Local hospitals and health care professionals agree they need to better integrate mental and physical care to address Glendale’s most pressing health needs.
For the Community Health Needs Assessment focus group, which meets once every three years, the most pressing public health issues affecting Glendale include obesity, smoking cessation, high blood pressure and diabetes.
At a meeting Mondayof more than 30 representatives from local stakeholders — including Glendale Adventist Medical Center, Glendale Memorial Hospital and the Verdugo Hills Hospital — the city’s most urgent health problems were discussed in terms of integrating services to have the highest impact.
“I think we need to target those things that are most prevalent in community….so we get the most bang for our buck,” said Dr. Manuel Momjian, who serves on the Armenian American Medical Society’s board.
Glendale’s dense population increased the sort of risk factors the prevalent health problems, said Glendale Fire Battalion Chief Greg Fish, which meant organizations had to do a better job with preventive care instead of waiting for a “crisis point.”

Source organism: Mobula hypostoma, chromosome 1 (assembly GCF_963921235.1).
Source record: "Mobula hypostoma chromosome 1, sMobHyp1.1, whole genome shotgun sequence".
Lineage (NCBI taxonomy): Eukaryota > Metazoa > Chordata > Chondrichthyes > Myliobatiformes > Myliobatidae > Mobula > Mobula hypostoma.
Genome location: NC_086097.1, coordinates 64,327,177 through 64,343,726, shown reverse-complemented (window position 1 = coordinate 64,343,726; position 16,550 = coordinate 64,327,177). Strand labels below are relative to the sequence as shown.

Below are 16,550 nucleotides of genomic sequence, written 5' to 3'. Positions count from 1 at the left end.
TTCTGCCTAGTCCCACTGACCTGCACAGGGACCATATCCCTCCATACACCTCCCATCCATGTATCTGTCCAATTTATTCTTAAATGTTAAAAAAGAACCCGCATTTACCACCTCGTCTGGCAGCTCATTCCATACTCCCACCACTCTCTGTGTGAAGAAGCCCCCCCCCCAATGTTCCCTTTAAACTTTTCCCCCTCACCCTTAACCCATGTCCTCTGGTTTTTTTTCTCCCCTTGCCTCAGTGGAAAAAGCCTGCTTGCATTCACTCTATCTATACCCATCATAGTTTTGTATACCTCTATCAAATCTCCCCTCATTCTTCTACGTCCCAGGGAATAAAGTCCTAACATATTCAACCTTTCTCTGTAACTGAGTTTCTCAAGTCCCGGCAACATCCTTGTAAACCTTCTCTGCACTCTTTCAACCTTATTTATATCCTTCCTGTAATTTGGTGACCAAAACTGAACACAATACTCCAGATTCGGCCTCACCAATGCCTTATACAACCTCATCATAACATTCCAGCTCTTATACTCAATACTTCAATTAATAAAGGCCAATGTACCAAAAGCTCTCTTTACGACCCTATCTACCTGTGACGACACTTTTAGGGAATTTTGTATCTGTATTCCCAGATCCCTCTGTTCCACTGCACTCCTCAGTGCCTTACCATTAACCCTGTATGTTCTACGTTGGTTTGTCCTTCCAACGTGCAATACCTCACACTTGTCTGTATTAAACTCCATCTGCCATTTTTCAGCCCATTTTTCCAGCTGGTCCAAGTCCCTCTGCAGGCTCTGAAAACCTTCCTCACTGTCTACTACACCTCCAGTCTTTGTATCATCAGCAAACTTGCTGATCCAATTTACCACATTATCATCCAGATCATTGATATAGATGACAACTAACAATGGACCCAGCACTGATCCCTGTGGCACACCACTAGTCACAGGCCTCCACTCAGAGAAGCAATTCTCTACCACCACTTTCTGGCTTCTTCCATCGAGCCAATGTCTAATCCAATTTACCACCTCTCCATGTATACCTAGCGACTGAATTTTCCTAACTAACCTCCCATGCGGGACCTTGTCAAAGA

“When you’re stressed about your basic safety, stressed over your job, over your neighbor, I’d say stress has a huge impact and we need to find a way to address that,” he said.
The assessment is required by law every three years, and in the past has led to local initiatives, such as the founding of the nonprofit Glendale Healthy Kids.
Still, Glendale isn’t bereft of positive factors for encouraging health. City Manager Scott Ochoa said the level of civic engagement in the city provided many avenues for outreach.
“It’s kind of hard to go somewhere in Glendale and not run into a community group…who is very zealous about what they do,” he said. “It’s a very well organized and well mobilized community today.”
Bruce Nelson, representing Glendale Adventist, said he was happy to see the focus group move from simply listing the most prevalent problems to encouraging a more holistic approach to improving overall health in Glendale.
“We’re now looking beyond what’s directly in front of us,” he said. “We’ve moved upstream, I think to the kinds of things that are influencing, that are determining health at some level."
-- Daniel Siegal, Times Community News